The Pyrenees---Southern France

The Pyrenees---Southern France

Saturday, April 7, 2012

What Comes Out of YOUR Butt?

photo by Lemon Lauren

       One of the writers in my critique group--She Who Will Not Be Named (SWWNBN)-- has done the same thing for several meetings in a row. When it comes her turn to share, she hems and haws, saying she really doesn't have much. What she has brought are "old" pieces, stories and essays that have sat by the wayside, wasting away. And as the other four of us read her piece, our mouths gape open. Our eyes spin around in our heads. Our brains whir in wonderment. Where did she get this awesome idea? How did she craft such a poignant piece that's simple and mind-blowing at the same time? How can we take her down a notch? (Okay, that last one probably only ran through my mind.)

       And her perception is her reality. She honestly thinks--each time--that her pieces suck. (That's my term. SWWNBN's far too much of a lady to say something so crass. I myself am not disabled in that way.)

       And each time, Lynn and I roll our eyes and then give this writer the stink eye. We started making jokes that she was pulling Pulitizer-prize winning stuff out of her butt.

       It came to a climax at our last critique session. After reading her piece, we each drew a set of buttocks at the end of her story. Some of us drew two butts--one like our own, with the normal "waste" coming out and then SWWNBN's rear end, with gold nuggets of words coming out. (I even think I saw one of the butts sporting sprouts of hair. Disgusting!)

       Of course, she is going to keep those drafts forever; someday, those doodled posteriors will bring some big bucks, when we all become internationally-known writers. ('Cause we sure ain't going to get known as illustrators. The drawings are proof of that.)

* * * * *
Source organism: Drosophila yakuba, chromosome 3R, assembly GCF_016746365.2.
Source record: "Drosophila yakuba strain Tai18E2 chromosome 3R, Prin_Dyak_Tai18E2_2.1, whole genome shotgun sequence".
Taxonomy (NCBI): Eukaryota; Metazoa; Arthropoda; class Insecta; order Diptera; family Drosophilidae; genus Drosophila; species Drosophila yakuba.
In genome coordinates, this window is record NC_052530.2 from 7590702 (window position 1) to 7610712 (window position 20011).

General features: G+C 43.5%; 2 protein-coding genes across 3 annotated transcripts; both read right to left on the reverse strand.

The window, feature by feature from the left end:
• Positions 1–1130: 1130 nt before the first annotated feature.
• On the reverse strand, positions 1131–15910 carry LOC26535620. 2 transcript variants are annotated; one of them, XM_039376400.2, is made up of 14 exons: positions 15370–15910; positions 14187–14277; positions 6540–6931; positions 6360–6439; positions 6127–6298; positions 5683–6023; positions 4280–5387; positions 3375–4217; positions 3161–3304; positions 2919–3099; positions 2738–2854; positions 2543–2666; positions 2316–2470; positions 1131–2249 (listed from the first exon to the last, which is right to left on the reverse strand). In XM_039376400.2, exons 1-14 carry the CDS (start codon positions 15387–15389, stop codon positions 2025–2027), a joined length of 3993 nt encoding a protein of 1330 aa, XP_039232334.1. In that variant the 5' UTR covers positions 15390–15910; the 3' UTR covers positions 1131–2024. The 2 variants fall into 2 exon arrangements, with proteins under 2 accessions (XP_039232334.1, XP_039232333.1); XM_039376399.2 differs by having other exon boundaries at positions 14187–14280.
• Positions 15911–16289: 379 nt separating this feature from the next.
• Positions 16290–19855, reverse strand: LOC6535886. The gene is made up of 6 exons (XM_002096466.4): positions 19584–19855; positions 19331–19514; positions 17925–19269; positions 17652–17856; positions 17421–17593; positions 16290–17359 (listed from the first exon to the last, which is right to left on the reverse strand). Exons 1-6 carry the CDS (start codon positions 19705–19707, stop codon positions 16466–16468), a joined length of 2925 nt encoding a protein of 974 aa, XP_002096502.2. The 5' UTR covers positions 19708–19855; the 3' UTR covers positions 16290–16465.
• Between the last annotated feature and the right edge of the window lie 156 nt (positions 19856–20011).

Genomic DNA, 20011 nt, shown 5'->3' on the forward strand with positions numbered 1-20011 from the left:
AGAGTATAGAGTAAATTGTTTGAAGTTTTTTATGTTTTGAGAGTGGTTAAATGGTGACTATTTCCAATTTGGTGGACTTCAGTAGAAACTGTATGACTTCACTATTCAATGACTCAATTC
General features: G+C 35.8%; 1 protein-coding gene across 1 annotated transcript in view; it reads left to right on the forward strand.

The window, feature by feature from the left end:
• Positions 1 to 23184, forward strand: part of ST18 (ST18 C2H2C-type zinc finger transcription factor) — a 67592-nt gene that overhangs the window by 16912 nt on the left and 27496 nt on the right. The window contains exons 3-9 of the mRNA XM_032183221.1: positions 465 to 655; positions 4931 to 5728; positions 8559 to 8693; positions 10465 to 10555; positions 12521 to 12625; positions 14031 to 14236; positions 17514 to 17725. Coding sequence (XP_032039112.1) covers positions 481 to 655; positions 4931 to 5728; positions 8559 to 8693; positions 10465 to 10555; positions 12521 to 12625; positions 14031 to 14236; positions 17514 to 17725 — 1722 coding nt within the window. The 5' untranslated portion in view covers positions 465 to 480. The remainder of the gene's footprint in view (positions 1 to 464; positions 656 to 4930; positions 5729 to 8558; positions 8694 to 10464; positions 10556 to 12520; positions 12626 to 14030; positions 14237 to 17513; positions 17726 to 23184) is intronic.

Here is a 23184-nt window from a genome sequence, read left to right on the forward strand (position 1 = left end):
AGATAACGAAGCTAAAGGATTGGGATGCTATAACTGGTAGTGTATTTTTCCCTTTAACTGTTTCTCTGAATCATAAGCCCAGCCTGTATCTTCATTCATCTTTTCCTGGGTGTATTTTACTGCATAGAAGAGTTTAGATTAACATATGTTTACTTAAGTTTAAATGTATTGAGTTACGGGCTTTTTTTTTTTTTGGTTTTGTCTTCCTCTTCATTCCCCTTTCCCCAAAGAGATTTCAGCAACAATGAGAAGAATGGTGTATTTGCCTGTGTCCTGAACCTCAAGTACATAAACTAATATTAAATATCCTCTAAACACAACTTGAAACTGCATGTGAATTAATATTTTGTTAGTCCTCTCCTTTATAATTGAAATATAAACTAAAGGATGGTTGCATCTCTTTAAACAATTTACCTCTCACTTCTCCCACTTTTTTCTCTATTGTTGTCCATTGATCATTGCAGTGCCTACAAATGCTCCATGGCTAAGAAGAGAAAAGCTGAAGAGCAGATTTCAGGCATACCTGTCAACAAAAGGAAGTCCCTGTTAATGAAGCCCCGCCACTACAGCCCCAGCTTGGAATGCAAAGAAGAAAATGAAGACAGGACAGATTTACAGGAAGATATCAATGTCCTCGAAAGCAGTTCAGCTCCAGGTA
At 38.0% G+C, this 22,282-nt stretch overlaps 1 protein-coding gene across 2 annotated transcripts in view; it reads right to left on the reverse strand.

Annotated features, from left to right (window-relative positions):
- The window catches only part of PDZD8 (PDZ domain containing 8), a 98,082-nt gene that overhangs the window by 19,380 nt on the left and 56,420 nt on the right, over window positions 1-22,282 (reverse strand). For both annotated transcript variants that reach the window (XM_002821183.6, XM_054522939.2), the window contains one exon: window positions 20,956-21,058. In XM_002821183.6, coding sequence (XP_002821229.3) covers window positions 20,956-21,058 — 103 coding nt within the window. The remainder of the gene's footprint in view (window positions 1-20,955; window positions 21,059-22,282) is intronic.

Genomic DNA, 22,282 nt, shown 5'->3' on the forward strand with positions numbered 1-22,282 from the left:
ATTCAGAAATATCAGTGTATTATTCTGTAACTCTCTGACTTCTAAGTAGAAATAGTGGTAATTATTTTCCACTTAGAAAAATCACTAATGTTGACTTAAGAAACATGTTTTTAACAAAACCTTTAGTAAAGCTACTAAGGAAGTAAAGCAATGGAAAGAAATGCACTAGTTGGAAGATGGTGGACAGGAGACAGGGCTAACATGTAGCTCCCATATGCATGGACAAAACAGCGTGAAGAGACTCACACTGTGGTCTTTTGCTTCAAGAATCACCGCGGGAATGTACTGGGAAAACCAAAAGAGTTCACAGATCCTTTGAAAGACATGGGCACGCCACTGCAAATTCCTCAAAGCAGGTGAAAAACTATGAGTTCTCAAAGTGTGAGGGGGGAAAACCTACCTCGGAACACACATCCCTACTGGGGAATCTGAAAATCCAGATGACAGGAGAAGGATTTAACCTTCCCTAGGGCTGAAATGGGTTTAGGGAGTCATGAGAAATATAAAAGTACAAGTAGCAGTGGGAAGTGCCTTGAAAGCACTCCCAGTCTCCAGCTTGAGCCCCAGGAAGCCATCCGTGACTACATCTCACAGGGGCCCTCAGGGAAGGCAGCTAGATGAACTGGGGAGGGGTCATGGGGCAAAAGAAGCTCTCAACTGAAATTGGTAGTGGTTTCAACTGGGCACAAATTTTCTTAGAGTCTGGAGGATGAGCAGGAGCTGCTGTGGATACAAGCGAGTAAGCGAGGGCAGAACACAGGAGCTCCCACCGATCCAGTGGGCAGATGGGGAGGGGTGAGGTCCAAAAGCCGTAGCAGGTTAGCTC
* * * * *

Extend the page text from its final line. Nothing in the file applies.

It's crucial to have a sense of humor (in my opinion) when you're a member of an effective critique group. It's also important that all the writers feel safe. Tammy (oops, I just named her), with the multi-skilled sphincter, did not feel threatened at all by the good-natured ribbing we liberally dished out. 

        As a writer...create a safe community for your writing to flourish. Dish it out. And take it. Serve it up and suffer through it with the love and respect that it's generously peppered with.

        Because, of're a writer.

Wednesday, April 4, 2012

Another Evening with the WWWPs

       Yes, tonight was our writing critique night. Another snortingly good time was had by all.

        Since I know everyone is frothing at the mouth for details, here are the highlights:

  • One of our members (I won't name names, lucky for you, Tammy) did an encore of "I-don't-think-I-really-have-anything-here-but-it-had-been-sitting-around-for-a-while-and-I-just-dug-it-up." (She's done this for the past three meetings. It's getting old. Real old.) The rest of us figured we were going to have to roll our eyes, because we knew we were going to be blown away. We did and we were.
Lesson:  Periodically go through your old writing. You never know how you can recycle it, and you also never know what some fresh eyes will see in it.